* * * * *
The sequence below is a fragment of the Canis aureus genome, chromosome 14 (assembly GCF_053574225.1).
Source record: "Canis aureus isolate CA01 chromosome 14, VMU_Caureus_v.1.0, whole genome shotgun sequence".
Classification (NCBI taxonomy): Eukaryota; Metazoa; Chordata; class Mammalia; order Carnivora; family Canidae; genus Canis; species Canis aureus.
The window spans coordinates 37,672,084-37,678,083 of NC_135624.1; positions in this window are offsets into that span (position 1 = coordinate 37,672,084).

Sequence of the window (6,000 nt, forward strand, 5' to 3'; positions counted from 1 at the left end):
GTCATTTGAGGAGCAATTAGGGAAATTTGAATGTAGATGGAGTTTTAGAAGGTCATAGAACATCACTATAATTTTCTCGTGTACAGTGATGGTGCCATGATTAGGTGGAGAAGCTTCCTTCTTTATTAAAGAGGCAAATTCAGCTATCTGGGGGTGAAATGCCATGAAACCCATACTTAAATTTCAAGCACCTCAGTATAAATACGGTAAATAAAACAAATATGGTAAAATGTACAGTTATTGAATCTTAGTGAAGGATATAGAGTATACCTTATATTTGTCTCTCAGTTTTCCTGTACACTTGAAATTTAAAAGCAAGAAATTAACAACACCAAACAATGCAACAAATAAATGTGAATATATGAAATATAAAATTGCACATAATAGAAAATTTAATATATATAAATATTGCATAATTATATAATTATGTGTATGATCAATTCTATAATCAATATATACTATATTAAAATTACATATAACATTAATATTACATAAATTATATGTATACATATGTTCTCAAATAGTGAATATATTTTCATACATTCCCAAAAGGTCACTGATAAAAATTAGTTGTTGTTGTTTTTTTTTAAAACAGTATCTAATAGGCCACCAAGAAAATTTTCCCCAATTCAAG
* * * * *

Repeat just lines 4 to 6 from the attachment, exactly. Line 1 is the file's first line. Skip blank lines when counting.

The window spans coordinates 37,672,084-37,678,083 of NC_135624.1; positions in this window are offsets into that span (position 1 = coordinate 37,672,084).

Sequence of the window (6,000 nt, forward strand, 5' to 3'; positions counted from 1 at the left end):
GTCATTTGAGGAGCAATTAGGGAAATTTGAATGTAGATGGAGTTTTAGAAGGTCATAGAACATCACTATAATTTTCTCGTGTACAGTGATGGTGCCATGATTAGGTGGAGAAGCTTCCTTCTTTATTAAAGAGGCAAATTCAGCTATCTGGGGGTGAAATGCCATGAAACCCATACTTAAATTTCAAGCACCTCAGTATAAATACGGTAAATAAAACAAATATGGTAAAATGTACAGTTATTGAATCTTAGTGAAGGATATAGAGTATACCTTATATTTGTCTCTCAGTTTTCCTGTACACTTGAAATTTAAAAGCAAGAAATTAACAACACCAAACAATGCAACAAATAAATGTGAATATATGAAATATAAAATTGCACATAATAGAAAATTTAATATATATAAATATTGCATAATTATATAATTATGTGTATGATCAATTCTATAATCAATATATACTATATTAAAATTACATATAACATTAATATTACATAAATTATATGTATACATATGTTCTCAAATAGTGAATATATTTTCATACATTCCCAAAAGGTCACTGATAAAAATTAGTTGTTGTTGTTTTTTTTTAAAACAGTATCTAATAGGCCACCAAGAAAATTTTCCCCAATTCAAG